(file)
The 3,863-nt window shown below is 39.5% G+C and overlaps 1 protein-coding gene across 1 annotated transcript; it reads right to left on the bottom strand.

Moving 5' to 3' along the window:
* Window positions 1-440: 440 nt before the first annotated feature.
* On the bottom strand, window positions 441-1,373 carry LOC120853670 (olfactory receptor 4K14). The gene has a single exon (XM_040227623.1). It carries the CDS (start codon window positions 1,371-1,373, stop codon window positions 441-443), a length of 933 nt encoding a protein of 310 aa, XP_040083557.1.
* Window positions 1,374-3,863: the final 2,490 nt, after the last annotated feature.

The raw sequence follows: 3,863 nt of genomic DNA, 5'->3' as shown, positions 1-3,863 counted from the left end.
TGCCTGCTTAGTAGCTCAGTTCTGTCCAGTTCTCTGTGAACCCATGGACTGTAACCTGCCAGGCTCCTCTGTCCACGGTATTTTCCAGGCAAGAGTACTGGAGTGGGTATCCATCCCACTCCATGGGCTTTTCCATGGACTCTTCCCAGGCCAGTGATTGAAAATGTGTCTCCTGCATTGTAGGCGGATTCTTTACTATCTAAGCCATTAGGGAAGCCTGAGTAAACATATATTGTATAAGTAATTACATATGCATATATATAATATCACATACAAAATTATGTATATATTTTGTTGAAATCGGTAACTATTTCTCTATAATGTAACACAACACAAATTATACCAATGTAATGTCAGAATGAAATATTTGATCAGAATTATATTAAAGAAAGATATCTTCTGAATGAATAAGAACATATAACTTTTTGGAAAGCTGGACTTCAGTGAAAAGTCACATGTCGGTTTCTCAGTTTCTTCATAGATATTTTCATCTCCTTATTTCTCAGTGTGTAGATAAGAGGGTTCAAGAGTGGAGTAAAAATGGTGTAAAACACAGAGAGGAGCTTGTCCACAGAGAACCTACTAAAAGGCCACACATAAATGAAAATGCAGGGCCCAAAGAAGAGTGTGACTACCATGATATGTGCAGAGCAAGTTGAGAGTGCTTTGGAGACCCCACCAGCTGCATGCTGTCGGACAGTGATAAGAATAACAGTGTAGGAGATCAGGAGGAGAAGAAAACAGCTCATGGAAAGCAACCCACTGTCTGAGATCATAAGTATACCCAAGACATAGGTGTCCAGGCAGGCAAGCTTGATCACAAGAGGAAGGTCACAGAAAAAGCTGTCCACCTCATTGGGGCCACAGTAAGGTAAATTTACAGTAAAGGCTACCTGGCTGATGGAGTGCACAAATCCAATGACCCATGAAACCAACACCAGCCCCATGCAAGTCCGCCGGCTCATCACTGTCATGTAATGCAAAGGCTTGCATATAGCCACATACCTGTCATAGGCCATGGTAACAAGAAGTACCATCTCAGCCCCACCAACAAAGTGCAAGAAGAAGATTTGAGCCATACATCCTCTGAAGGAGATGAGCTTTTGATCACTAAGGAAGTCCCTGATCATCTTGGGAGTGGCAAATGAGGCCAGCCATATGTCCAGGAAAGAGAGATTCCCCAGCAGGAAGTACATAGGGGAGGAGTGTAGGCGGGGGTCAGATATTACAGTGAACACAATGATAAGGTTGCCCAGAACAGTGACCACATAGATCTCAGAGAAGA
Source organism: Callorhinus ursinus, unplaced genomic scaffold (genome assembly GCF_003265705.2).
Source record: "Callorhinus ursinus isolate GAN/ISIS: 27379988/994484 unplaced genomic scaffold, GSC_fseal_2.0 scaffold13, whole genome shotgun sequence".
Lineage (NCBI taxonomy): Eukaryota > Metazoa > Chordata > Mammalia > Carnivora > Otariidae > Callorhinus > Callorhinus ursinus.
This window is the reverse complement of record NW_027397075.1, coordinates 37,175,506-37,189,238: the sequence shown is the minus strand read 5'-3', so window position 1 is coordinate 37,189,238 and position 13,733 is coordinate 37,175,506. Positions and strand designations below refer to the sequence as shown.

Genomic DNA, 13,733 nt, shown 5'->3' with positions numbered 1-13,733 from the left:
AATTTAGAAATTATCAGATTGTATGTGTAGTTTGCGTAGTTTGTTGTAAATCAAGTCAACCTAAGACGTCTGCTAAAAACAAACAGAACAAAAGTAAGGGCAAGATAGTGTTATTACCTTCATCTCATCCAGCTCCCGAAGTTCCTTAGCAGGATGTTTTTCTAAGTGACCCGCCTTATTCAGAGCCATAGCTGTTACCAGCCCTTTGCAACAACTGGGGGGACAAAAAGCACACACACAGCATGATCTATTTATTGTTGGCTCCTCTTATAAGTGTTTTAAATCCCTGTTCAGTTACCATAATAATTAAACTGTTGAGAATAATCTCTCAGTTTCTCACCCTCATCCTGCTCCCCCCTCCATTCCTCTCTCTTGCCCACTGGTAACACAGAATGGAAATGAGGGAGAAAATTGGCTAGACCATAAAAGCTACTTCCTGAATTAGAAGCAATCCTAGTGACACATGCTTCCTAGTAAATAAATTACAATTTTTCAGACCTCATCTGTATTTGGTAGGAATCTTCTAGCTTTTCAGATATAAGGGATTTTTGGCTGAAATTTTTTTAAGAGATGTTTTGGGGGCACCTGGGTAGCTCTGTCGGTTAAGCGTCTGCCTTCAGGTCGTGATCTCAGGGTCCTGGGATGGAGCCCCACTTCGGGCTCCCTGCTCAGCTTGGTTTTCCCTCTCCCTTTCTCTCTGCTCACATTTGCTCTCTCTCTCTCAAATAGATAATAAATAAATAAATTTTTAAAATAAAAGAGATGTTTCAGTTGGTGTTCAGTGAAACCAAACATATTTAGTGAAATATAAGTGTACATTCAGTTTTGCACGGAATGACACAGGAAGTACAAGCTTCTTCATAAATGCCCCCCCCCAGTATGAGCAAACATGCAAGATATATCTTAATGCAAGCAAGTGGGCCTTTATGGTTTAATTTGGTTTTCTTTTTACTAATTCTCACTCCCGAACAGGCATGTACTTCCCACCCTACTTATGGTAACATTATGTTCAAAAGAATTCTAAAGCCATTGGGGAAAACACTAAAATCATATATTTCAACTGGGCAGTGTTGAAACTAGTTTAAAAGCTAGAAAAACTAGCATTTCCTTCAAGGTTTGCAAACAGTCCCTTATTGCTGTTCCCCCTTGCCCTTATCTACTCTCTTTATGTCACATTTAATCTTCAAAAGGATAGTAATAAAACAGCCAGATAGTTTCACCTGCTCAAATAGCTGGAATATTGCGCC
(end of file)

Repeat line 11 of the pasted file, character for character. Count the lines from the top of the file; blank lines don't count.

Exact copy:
This window is the reverse complement of record NW_027397075.1, coordinates 37,175,506-37,189,238: the sequence shown is the minus strand read 5'-3', so window position 1 is coordinate 37,189,238 and position 13,733 is coordinate 37,175,506. Positions and strand designations below refer to the sequence as shown.